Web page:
Isaac Alter ’16 talks about the actual – and aspirational – bus trip between his senior year and Broadway.
By Olivia Munk '16
While there are many paths to pursue extra-curricular activities in college, it’s not often that one of those is an actual bus journey between Boston and Broadway. In the case of Isaac Alter ’16, however, the bus is where he finds himself each Wednesday night, and again on Sunday, commuting between his senior spring at Harvard and his job as music assistant with the Broadway musical Waitress. I spoke with Alter about balancing his two worlds, what kinds of projects he is drawn to and advice for students interested in pursuing musical theater.
What are you doing now, and how did you get there?
I’m one of two music assistants, and the copyist, on Waitress. Basically, I do a bunch of things for the music team. I play rehearsal piano, oversee the score and transcribe new songs. The copyist has to produce the band parts that the band reads in performance. I was an intern on Waitress over the summer [at American Repertory Theater] on the music team. As the summer was coming to a close, Nadia DiGiallonardo, our music director, would joke that I should join the team on Broadway, but I knew I couldn’t miss the school year. After the show closed, Diane Borger told me that Nadia had put in an official request to have me come work on the Broadway transfer. I told her I was flattered and that I’d given it a lot of thought, but that I couldn’t drop out of school. Diane told me that they never expected me to leave school, but wondered if I would be able to juggle. I told them that it was something I could look into. I wrote a thesis and that took up a lot of my time, but that meant it was one class out of the way. I took five classes during one semester my freshman year, so that means I am only taking three classes this semester – two since I submitted my thesis. I have class Monday through Wednesday, and I commute every Wednesday night and come back every Sunday night.
How do you juggle school and work?
I try to keep my two lives as separate as possible. I try to finish all my schoolwork when I’m on campus. My musical life is starting to bleed into my Harvard life, but now that my thesis is over, I have a lot more free time. It’s a lot of time on a bus, and it’s definitely difficult. When I told my thesis advisor, he said: You’re doing WHAT? Looking back, it’s kind of insane that I’ve been able to do this, but there’s never been a time that it’s felt jeopardizing. It’s actually been kind of Zen.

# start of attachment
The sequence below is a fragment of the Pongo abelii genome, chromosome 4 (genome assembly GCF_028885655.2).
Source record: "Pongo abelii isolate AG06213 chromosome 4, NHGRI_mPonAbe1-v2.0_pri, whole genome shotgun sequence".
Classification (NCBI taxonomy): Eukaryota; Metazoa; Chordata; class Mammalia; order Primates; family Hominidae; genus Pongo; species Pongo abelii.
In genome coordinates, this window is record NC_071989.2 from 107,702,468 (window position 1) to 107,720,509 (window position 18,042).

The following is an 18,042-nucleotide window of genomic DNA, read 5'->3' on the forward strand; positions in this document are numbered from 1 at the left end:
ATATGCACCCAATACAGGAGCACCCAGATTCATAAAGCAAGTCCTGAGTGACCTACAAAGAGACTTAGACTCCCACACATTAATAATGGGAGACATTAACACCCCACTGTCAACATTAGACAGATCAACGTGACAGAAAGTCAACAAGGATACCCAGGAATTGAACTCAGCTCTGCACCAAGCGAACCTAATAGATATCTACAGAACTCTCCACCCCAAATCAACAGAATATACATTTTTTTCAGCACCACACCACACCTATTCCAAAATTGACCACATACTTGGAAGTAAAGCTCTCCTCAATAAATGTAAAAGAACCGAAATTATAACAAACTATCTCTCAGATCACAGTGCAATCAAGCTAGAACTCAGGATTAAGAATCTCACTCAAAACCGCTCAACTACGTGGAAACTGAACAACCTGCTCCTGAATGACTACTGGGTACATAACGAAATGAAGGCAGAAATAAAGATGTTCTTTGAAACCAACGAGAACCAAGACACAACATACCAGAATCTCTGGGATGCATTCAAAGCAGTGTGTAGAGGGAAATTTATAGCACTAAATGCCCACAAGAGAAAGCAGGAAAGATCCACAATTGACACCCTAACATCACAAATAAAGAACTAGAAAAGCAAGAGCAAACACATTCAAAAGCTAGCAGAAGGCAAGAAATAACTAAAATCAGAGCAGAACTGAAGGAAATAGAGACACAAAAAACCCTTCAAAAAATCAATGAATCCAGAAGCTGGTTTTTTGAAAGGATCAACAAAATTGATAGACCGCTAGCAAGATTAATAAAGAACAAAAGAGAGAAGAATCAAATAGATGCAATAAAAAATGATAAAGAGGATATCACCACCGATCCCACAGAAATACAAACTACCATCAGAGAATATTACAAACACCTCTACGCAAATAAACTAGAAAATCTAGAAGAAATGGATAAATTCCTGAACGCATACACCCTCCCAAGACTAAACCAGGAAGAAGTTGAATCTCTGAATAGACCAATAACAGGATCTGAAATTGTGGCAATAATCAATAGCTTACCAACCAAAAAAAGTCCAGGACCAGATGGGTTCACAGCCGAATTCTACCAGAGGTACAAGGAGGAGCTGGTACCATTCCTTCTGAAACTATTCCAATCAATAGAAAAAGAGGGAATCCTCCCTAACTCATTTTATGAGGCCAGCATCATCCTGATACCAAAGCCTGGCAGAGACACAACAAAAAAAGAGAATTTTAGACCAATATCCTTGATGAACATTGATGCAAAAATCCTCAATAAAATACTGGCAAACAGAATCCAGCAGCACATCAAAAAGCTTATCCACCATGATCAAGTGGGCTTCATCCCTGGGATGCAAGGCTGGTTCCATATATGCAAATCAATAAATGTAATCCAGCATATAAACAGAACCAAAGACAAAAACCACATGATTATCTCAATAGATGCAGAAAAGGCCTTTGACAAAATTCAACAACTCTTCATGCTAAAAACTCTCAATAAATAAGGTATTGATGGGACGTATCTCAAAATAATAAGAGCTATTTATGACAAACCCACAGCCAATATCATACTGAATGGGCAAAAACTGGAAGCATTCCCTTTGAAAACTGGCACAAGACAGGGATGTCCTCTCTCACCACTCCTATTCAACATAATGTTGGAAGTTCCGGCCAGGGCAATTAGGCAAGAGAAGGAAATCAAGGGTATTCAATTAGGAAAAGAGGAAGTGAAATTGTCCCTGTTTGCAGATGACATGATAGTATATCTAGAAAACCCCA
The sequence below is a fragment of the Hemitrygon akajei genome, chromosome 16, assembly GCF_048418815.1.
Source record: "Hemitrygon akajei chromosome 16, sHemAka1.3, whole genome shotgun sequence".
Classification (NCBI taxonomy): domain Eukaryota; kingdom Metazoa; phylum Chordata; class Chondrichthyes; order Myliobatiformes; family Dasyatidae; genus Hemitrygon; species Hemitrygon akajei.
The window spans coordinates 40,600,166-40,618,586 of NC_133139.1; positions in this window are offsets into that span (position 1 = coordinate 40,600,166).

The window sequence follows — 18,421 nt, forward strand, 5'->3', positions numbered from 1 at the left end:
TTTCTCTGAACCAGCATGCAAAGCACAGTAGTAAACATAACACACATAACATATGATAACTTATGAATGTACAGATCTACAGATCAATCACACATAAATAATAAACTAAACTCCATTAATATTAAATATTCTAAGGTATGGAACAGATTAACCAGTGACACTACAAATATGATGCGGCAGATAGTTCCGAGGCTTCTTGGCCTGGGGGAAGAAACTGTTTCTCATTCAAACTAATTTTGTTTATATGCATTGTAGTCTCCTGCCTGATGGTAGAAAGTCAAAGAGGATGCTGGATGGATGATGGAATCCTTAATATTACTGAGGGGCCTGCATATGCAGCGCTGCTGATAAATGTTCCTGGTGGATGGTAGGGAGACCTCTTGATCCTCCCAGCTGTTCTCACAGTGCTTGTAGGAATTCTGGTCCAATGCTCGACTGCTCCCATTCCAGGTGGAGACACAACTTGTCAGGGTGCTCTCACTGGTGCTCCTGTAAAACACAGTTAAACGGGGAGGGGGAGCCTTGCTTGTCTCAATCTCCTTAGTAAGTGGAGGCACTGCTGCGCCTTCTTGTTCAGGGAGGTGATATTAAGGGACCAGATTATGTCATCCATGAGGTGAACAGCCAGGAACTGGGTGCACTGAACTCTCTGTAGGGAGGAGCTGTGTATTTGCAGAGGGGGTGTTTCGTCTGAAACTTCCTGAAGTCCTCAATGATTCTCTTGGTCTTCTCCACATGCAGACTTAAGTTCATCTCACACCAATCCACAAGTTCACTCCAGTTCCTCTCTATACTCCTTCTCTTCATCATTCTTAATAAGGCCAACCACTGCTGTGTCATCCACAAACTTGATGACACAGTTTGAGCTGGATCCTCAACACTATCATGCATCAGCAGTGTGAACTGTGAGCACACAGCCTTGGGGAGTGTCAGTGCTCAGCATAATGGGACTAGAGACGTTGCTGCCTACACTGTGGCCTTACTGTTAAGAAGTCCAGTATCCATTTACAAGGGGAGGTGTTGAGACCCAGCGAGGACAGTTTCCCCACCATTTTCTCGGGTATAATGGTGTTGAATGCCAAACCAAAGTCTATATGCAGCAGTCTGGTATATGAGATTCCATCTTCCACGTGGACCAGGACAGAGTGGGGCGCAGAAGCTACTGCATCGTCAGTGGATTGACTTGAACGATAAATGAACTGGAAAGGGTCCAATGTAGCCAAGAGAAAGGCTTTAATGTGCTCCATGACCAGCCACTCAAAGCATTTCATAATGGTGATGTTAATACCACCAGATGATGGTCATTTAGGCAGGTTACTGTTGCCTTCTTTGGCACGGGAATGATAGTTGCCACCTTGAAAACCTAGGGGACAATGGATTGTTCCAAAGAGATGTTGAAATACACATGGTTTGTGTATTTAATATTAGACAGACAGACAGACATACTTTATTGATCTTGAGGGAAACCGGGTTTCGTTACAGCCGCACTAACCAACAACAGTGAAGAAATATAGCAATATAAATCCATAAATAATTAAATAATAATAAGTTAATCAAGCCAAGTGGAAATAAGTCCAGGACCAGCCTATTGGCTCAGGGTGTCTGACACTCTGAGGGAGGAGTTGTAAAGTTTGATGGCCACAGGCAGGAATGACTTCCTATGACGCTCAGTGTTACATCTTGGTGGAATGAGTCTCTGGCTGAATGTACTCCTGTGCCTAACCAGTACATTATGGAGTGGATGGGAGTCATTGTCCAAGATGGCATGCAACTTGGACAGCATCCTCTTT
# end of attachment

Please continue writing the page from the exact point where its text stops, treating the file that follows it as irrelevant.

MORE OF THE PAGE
Where do you see yourself in five years?
The end goal is to be music directing on Broadway. That might be a little more than five years off though. For the next couple of years, I’ll be assisting on shows, and perhaps music directing smaller projects. After Waitress, I’ll be working on the Broadway transfer of Natasha, Pierra, and the Great Comet of 1812 and a revival of Smokey Joe’s Café. I’m also music directing a show at Feinstein’s/54 Below in September. There’s a NYMF show happening this summer, and I was asked to be an assistant music director on the project. I’m still figuring things out. Madeleine [Smith ’14] has been a great mentor for me since she’s been living this life for two years already. She has given me referrals, and that’s been so helpful. The end goal is to eventually be conducting something on Broadway.
What kinds of projects are you drawn to?
I’m still pretty young and bright-eyed about “Broadway.” It’s been really exciting to have three Broadway shows hire me while I’m still technically in college. I think Comet is really a special show. I listened to the soundtrack so many times, and when I heard it was coming to the A.R.T., I knew I wanted to work on it. I ended up getting in touch with the right people and worked on it. I like working on shows whose music I like a lot. I’m lucky that it has lined up for me in that way. I’m at a point, in the beginning of my career, where I say “yes” to anything that gets offered to me. I’m not “in-demand” enough to be choosy, so I’m drawn to everything at the moment. It’s exciting since it means I’m exposed to lots of different things. I didn’t know Smokey Joe’s Café at all before I was asked to work on it, and I ended up loving the music, which makes me even more excited to begin working on it.
What advice do you have for students interested in pursuing musical theater?
The A.R.T. is such a great resource. Even just being in the room when professional theater is happening at that level is so valuable. The A.R.T. is a place where incredible theater is happening right now. Theater is about being talented, for sure, but in production roles, it’s a lot about knowing the right people and doing good work for them so they’ll pass it along to more of the right people. You do good work, and it’s all about word of mouth. I sent my resume in for the Waitress internship, and have not sent it out since, despite landing jobs for Smokey Joe’s Café and Comet. It’s also kind of scary. You can never slack off. If you do bad work for someone, that’s any number of connections you don’t have anymore. Being open to crazy things happening is useful. I came into Harvard thinking I was going to go to medical school or pursue a PhD. I got swept up into the amazing world of student theater and found a passion for musical theater. I decided I wanted to do it professionally and follow where it leads. It brought me to this amazing path.